IN THE MILITARY
GREGG K. KAKESAKO / GKAKESAKO@STARBULLETIN.COM
Jeff Tomlinson, instructor with General Dynamics, supervises 25th Infantry Division soldiers as they learn how to maneuver the 19-ton, eight-wheel Stryker combat vehicle at Schofield Barracks East Range.
Taking Stryker for a test drive
Schofield solders learn how to operate new Stryker combat vehicles
THERE IS a lot of activity behind the fence line at Schofield Barracks' East Range just a few miles from homes in Wahiawa, and all the action centers around the Army's newest Stryker combat vehicles.
But because these 19-ton, eight-wheeled, diesel vehicles are so quiet, it's nearly impossible to detect them running up and down the 14.5 miles of dirt roads in East Range. And because the Army plans a series of connecting military training roads from Schofield Barracks to Dillingham Air Field and the Kahuku Training Area, the public may never see them.
Col. Chris Miller, director of the Stryker Fielding and Army Transformation Team for Hawaii, said the 25th Infantry Division's 2nd Brigade eventually will get 328 of these combat vehicles that can be outfitted in 10 different ways, with everything from a 105 mm cannon for a mobile gun system to a wireless command center.
There are already 59 here, with an additional 39 being prepared for shipment to Hawaii at Fort Lewis in Washington. Each Stryker costs about $1.5 million.
One of the jobs of Miller's headquarters in Warren, Mich., is to coordinate the purchase and the placement of these combat vehicles from its manufacturer, General Dynamics. Each of the Army's new brigades cost close to $1.5 billion, and the Army wants to build seven of them.
"The first Stryker brigade was located at Fort Lewis, so it made sense to keep everything going there," Miller said.
The Strykers are assembled in London, Ontario, and Anniston, Ala., and transported to Fort Lewis. "It's a constant flow," Miller said.
Ron Borne, director of transformation for the 25th Division, said Stryker crews spend the first few weeks at East Range learning how to drive the vehicle.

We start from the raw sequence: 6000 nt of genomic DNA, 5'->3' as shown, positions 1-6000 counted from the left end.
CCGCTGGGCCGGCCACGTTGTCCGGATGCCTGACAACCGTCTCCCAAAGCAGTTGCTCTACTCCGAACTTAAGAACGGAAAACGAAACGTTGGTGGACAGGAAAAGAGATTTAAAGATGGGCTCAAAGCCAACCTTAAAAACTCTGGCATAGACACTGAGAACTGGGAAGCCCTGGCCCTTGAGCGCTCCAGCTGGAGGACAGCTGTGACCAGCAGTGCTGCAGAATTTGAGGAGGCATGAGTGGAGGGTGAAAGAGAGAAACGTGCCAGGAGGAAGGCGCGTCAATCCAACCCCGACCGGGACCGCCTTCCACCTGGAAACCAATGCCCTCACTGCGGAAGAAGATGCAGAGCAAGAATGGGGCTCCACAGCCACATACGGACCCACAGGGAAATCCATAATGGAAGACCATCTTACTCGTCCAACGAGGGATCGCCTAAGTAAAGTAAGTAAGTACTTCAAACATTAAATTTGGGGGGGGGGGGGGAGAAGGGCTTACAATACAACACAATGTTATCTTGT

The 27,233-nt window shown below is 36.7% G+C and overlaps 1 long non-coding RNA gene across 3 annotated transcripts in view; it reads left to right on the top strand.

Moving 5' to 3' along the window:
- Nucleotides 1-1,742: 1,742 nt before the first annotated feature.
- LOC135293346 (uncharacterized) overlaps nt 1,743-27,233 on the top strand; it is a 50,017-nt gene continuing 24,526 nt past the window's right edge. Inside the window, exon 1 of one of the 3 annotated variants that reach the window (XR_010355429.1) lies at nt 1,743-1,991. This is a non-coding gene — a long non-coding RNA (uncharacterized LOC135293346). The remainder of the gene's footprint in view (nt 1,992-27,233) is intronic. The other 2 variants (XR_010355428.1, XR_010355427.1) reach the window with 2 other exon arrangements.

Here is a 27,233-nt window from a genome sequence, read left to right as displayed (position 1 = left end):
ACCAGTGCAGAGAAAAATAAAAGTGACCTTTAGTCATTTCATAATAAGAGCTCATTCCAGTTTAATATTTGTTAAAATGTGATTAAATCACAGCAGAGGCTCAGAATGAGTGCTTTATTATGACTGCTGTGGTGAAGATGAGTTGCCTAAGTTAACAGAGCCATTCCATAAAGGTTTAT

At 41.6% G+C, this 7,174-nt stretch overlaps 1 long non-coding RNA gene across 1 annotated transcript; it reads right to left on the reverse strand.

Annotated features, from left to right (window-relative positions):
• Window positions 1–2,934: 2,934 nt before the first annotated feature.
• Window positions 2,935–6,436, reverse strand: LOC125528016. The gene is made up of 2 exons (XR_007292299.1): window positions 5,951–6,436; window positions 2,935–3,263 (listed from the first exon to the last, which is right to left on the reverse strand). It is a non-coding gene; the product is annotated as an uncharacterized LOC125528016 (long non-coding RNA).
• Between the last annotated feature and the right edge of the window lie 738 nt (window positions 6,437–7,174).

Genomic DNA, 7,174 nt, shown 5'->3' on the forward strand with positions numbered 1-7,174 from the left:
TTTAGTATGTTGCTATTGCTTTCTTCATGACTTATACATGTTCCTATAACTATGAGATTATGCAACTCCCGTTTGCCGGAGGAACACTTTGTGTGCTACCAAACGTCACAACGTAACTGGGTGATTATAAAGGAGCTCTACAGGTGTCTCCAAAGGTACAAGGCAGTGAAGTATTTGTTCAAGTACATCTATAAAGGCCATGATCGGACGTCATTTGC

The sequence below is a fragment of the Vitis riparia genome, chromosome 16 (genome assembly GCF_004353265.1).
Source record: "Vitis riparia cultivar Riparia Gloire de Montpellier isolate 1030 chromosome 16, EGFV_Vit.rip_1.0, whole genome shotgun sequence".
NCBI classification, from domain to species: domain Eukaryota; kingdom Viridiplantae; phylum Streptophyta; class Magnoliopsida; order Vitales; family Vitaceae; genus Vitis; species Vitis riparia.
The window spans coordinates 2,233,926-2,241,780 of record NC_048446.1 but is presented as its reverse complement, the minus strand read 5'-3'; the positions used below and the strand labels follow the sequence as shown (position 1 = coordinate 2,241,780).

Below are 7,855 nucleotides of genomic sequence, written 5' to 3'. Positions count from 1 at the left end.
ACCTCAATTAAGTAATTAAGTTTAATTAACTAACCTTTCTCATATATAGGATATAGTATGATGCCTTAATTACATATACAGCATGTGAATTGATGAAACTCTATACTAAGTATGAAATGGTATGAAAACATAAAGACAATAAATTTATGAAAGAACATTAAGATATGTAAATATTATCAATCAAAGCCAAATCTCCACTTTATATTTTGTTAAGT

Once the crews learn to operate the Stryker under all conditions, including with night-vision glasses, the next step is learning to fire its weapons.
The last step is training as a company. That may happen late next year at the National Training Center in the Mojave Desert near Death Valley, Borne said. The 2nd Brigade would deploy to the desert, taking with it all of its vehicles.
Pvt. Wendel Brueckner said the Stryker handles "much smoother" than a Bradley tracked armored vehicle.
"It doesn't jostle around because it has better suspensions," said Brueckner who is licensed to drive a Humvee, a Bradley and a large truck. Brueckner said the Stryker handles "like a car."
Capt. Jeremy Clardy, commander of Alpha Troop, 5th Squadron, 14th Cavalry Regiment, said one of the Stryker's major features is "it's so quiet."
"We can get in and out quickly and quietly," Clardy said.
The 13 Strykers assigned to Clardy's unit are reconnaissance vehicles.
"We are equipped with a long-range advanced surveillance system that identify objects using thermal sights about 10 kilometers (6.2 miles) away," Clardy said.
Borne said the timetable to get the 2nd Brigade with its Strykers and 3,850 soldiers operational has slipped from May to November.
"We needed to reset because what was going on in Iraq and the fact that we had to prepare the division to go to Iraq this summer," Borne said.
But the slight delay has not affected the progress of 28 construction projects, estimated at $693 million, planned for Oahu and the Big Island.
On Thursday, the Army settled with Parker Ranch and will pay $31.5 million for 2,400 acres near the Pohakuloa Training Area.
He said construction is nearly complete on a $50 million Stryker motor pool and five pistol, rifle, machine gun, sniper and mortar-firing ranges at McCarthy Flats at Schofield. The ranges cost $8 million.
Another $32 million was spent to build a battle-area complex where 39 Strykers and other vehicles fire live ammunition during combat maneuvers.
The Stryker, named after two Medal of Honor recipients, is the brainchild and legacy of retired Army Chief of Staff Gen. Eric Shinseki. The vehicles are much lighter than the 67-ton M-1A1 Abrams tanks and conceived to be easily deployed. They are the first new Army vehicle to enter service since the Abrams tank in the 1980s.
This is what the 25th Infantry Division's 2nd Stryker Brigade will look like when it is fully armored next year:
» 128 infantry carriers each capable of transporting nine soldiers and two crew members
» 51 reconnaissance vehicles
» 36 mortar vessels, each with a 120 mm mortar system
» 13 fire support vehicles
» Nine engineer support vehicles
» 27 command vehicles
» 16 medical evacuation vehicles capable of transporting six patients and two crew members
» 3 nuclear, biological and chemical vehicles
» 27 mobile gun vehicles, each with a 105 mm cannon